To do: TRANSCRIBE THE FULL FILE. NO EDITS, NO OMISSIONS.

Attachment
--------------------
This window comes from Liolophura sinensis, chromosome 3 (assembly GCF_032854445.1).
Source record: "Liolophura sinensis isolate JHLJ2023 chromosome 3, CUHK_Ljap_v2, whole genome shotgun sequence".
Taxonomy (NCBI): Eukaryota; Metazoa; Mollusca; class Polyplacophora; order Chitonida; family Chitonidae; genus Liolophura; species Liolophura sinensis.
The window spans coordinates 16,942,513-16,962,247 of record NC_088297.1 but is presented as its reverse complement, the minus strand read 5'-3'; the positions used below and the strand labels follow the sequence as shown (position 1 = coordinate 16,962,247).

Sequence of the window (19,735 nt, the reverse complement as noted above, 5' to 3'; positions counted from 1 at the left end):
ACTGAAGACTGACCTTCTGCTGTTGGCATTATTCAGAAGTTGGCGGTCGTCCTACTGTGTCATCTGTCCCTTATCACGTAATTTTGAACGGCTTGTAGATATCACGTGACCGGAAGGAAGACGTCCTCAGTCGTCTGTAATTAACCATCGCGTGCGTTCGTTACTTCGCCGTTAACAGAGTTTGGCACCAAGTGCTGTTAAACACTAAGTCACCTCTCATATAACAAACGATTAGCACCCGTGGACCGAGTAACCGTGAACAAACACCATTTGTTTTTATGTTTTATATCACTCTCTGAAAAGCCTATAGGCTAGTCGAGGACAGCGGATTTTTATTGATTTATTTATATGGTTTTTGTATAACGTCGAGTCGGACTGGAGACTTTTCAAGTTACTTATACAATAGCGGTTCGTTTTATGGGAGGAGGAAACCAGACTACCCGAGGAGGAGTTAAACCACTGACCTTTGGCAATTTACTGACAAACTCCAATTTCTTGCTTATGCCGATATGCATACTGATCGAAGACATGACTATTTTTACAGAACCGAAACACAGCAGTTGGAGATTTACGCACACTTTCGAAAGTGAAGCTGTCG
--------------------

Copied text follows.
This window comes from Liolophura sinensis, chromosome 3 (assembly GCF_032854445.1).
Source record: "Liolophura sinensis isolate JHLJ2023 chromosome 3, CUHK_Ljap_v2, whole genome shotgun sequence".
Taxonomy (NCBI): Eukaryota; Metazoa; Mollusca; class Polyplacophora; order Chitonida; family Chitonidae; genus Liolophura; species Liolophura sinensis.
The window spans coordinates 16,942,513-16,962,247 of record NC_088297.1 but is presented as its reverse complement, the minus strand read 5'-3'; the positions used below and the strand labels follow the sequence as shown (position 1 = coordinate 16,962,247).

Sequence of the window (19,735 nt, the reverse complement as noted above, 5' to 3'; positions counted from 1 at the left end):
ACTGAAGACTGACCTTCTGCTGTTGGCATTATTCAGAAGTTGGCGGTCGTCCTACTGTGTCATCTGTCCCTTATCACGTAATTTTGAACGGCTTGTAGATATCACGTGACCGGAAGGAAGACGTCCTCAGTCGTCTGTAATTAACCATCGCGTGCGTTCGTTACTTCGCCGTTAACAGAGTTTGGCACCAAGTGCTGTTAAACACTAAGTCACCTCTCATATAACAAACGATTAGCACCCGTGGACCGAGTAACCGTGAACAAACACCATTTGTTTTTATGTTTTATATCACTCTCTGAAAAGCCTATAGGCTAGTCGAGGACAGCGGATTTTTATTGATTTATTTATATGGTTTTTGTATAACGTCGAGTCGGACTGGAGACTTTTCAAGTTACTTATACAATAGCGGTTCGTTTTATGGGAGGAGGAAACCAGACTACCCGAGGAGGAGTTAAACCACTGACCTTTGGCAATTTACTGACAAACTCCAATTTCTTGCTTATGCCGATATGCATACTGATCGAAGACATGACTATTTTTACAGAACCGAAACACAGCAGTTGGAGATTTACGCACACTTTCGAAAGTGAAGCTGTCG